Based on the research of the PhilVolcs (DEFINE), on July 18, 1880, Infanta experienced a 7.6 magnitude earthquake that completely leveled a concrete Franciscan church. Should another earthquake of similar or greater magnitude takes place, there are no guarantees that the dam will not suffer the same fate.
Experts have said if the dam collapses, it will flood Infanta and the surrounding towns and communities, causing immense damage to the communities.
Infanta is also threatened by a loss of drinking water as well as water for agricultural, commercial, and industrial needs. This is because the dam will act as a barrier stopping the flow of the Agos River.
“The dam hasn’t even been built yet, but our water supplies become limited during the dry season,” a local Infanta resident said.
Mayor America also pointed out the dam will harm rice production. This, she said, will affect 1,859 farmers who rely on the irrigation system, which the dam will disrupt. The farmers cultivate 1,202.50 hectares of Infanta’s agricultural land annually, harvesting 10,625.30 metric tons of rice the farmers will sell for a total of P180,630,100 (US$3,322,546).
“We also have apprehensions that our fisheries sector will be impacted by the dam project,” she said.
Protests against dam construction
On March 14, 2023, human rights activists and defenders of the environment marked International Day of Action for Rivers, and one of the core messages of the campaign concerned the opposition against dams.
The Kalikasan People’s Network for the Environment (KPNE) said the Philippines has 421 rivers but many have already been damaged because of human activities, including the construction of large dams.
There are 15 existing and seven proposed large dams in the country, and the government justifies them as means to solve water and electricity demand problems. Dams, however, are a problem by themselves.
According to a KPNE’s statement: “Large dams have grave impacts on the environment and the people. These can alter water and sediment flow, and cause a decrease in the water quality of the river system. It can also cause river fragmentation that can change both the riparian and aquatic ecosystems affecting habitats, biodiversity, and other ecosystem services. It will affect not only plants and animals but also humans who are dependent on the watershed for their sustenance.”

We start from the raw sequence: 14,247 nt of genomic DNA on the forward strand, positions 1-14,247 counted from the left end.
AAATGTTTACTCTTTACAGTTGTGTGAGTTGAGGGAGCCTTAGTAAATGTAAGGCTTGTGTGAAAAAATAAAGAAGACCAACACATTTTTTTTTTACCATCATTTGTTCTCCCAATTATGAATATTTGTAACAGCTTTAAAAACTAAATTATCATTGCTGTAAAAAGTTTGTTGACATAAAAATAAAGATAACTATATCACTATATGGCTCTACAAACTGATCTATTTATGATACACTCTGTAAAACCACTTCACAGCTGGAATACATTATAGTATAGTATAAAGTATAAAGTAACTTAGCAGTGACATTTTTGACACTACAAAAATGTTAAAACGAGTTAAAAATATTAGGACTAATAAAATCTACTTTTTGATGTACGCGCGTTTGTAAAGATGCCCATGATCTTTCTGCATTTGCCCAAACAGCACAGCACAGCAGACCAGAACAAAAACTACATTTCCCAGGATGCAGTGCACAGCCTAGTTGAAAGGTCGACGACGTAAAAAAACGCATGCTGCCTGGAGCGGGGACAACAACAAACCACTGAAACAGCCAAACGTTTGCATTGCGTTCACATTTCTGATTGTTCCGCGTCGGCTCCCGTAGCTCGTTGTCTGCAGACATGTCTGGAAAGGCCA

The international Curitiba Declaration states that “dams force people from their homes, submerge fertile farmlands, forests, and sacred places, destroy fisheries and clean water supply, and cause social and cultural disintegration and economic impoverishment of our communities.”
Several mega dams are in the pipeline, but Filipinos living within the construction areas are actively campaigning against them, especially the communities of indigenous peoples. In Iloilo in the Visayas region, the Jalaur Mega Dam is opposed by the Tumandok indigenous group. The Tumandok did not give their free, prior, and informed consent (FPIC) for the dam construction, but the project still proceeded and will be completed by December of this year.
There is also the Ahunan Dam project in Pakil, Laguna, which, environmentalists and local leaders said will displace residents, erode their traditions and dry up local springs and pools. In June 2022, environmental defender Vertudez “Daisy” Macapanpan was illegally arrested on trumped-up charges because of her opposition to the project.
As of this writing, the Dumagat-Remantados of Infanta, Nakar, and Real Quezon continued to appeal to the Filipino public and the international community to join them in their fight against the construction of the Kaliwa Dam.
Tatay Lino said he cannot imagine a future where his grandchildren and their children after them will no longer be able to see the Sierra Madre the way he experienced it growing up.
“We do not deny the right of those living in Metro Manila to have water, we are not greedy and selfish about the resources of the Sierra Madre. We only ask this – is sacrificing our lives, our future, and the Sierra Madre itself worth it? Is there no other way?
“We will continue to oppose the Kaliwa Dam and do whatever it takes to stop the construction. We have everything to lose in struggle.”
Photos credit: Marcelino Tena and the Ateneo Matanglawin